was recorded for each sample. For series 1 to 5 observations were
terminated in September, since the grain was either sold or used for
seeding purposes. It was possible to take October records for series 6.
Control bins were sampled to indicate the normal increase in insect
population over this period. The September population levels were used
as the measure of effectiveness of the various treatments, since insect
populations in farm- stored grain in Kansas have usually reached their
peak by that time.
1/ This material was furnished by U. S. Industrial Chemicals Co.
- 3 -
The average original moisture content and the average number of
insects per 1,000 grams of wheat for each series of bins are given in
table 1. The bins in the control series developed the greatest population,
i.e., 41.4 insects per 1,000 grams. The populations in all the treated
bins were significantly lower than in the control series at the 1 percent
level of significance.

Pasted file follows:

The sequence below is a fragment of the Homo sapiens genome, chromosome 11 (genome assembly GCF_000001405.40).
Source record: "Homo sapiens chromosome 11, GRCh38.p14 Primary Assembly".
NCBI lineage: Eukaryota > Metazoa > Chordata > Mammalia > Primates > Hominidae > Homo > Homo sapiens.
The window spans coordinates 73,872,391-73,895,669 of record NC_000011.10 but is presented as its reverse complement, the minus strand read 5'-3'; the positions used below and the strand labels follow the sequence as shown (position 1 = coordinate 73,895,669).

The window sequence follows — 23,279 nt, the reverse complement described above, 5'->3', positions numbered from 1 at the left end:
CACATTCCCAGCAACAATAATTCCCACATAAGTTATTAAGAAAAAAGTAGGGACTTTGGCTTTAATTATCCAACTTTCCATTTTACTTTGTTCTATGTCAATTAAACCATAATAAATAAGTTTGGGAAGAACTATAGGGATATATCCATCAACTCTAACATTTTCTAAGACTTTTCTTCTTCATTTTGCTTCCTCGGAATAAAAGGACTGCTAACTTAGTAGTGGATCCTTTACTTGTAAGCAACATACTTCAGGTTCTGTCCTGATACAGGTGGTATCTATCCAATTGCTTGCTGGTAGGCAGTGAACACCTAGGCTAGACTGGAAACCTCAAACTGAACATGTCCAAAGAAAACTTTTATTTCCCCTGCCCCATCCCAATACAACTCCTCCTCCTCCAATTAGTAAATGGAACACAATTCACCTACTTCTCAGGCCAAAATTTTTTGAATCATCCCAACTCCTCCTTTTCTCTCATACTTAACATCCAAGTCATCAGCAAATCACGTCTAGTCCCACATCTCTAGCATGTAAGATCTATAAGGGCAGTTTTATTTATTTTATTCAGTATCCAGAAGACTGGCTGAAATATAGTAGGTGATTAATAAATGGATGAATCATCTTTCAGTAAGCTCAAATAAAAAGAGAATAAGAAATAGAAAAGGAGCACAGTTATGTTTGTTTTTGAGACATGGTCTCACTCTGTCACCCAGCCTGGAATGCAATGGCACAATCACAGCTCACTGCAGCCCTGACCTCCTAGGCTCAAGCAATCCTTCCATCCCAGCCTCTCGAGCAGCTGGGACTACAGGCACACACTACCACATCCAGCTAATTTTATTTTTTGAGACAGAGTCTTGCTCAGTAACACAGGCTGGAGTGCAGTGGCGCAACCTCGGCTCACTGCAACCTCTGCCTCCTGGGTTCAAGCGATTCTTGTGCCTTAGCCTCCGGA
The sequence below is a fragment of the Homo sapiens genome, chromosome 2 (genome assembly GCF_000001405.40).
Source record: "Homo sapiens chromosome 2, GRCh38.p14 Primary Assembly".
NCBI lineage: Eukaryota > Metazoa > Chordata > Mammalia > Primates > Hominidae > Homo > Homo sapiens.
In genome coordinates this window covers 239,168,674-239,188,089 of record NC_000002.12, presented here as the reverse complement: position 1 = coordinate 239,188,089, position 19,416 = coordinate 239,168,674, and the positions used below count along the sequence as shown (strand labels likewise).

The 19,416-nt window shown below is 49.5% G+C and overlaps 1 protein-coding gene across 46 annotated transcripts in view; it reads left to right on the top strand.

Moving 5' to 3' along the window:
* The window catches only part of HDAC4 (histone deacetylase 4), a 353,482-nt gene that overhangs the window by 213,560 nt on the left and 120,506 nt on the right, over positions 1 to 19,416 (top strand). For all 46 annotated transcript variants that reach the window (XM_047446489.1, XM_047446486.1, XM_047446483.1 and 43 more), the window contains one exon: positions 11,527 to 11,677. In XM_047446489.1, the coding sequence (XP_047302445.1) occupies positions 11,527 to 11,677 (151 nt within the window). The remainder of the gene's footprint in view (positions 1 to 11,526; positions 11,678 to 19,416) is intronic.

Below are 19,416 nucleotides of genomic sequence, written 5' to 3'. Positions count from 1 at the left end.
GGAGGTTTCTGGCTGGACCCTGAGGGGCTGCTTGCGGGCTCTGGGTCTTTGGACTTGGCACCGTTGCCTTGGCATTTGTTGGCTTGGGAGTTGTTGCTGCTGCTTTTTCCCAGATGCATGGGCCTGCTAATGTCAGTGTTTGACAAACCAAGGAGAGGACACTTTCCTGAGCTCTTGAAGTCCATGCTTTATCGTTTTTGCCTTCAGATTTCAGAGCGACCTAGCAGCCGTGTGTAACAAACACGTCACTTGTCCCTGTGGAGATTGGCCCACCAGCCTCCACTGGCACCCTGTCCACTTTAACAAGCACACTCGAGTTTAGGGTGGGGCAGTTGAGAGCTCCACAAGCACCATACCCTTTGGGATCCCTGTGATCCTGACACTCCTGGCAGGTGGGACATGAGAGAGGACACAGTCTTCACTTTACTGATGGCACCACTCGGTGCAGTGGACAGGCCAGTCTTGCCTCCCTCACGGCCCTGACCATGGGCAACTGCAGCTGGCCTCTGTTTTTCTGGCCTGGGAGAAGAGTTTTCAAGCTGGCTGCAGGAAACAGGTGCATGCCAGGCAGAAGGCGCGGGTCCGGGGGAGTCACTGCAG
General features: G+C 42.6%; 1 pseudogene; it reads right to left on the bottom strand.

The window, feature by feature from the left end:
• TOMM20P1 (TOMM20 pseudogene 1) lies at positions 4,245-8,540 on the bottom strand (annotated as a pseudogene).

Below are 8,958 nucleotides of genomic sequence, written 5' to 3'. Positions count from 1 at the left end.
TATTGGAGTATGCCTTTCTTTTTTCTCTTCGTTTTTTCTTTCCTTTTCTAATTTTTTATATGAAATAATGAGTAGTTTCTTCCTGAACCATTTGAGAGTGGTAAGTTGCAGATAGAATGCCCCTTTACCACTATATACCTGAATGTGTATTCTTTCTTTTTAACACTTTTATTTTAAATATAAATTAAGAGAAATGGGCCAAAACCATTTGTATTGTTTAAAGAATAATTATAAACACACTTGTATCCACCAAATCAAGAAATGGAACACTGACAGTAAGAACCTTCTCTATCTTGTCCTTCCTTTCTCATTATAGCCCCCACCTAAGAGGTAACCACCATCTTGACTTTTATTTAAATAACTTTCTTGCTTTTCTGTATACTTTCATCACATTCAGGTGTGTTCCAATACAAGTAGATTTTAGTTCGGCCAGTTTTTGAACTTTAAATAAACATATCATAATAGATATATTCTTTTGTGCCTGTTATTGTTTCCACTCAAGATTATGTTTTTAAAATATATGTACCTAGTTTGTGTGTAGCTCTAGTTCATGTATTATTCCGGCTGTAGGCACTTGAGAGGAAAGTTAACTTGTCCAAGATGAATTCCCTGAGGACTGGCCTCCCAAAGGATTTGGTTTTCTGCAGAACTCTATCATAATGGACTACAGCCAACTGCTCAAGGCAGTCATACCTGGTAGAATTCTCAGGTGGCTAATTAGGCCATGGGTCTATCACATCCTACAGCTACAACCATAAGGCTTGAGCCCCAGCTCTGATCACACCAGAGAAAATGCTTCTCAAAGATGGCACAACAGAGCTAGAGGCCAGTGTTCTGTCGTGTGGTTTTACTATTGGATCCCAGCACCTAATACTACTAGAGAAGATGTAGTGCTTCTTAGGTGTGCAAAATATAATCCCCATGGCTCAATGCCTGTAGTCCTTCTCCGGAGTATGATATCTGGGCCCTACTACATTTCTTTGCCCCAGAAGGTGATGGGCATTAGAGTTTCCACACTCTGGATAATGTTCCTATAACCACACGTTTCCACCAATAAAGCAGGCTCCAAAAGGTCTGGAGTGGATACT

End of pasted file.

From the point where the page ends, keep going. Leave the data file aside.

The bins fumigated late in August had the lowest population in
September. Those treated with dust gave the next best results. Insect
populations were not significantly lower in dusted wheat in sprayed bins
than in those receiving dust only. The October sampling in series 6
showed an increase in population, but this increase was entirely in one
bin in the series. The bin receiving DDT wall spray averaged consider-
ably lower in insect population than the one sprayed with the pyrethrum-
piperonyl butoxide mixture.
Samples of dust-treated wheat from bins in series 5 and 6 were
submitted to the Kansas State Grain Inspection Department for grading.
No change in grade resulted from the use of this dust.
Table 1. --Average moisture content and numbers of insects found in
wheat stored in wooden farm bins in experimental series, Reno,
County, Kans., 1951
Number of insects per
1,000 grams of wheat in--
Fumigation in August
DDT spray on walls
spray on walls
dust in wheat
spray on walls;
dust in wheat
1/ Before fumigation.
UNIVERSITY OF FLORIDA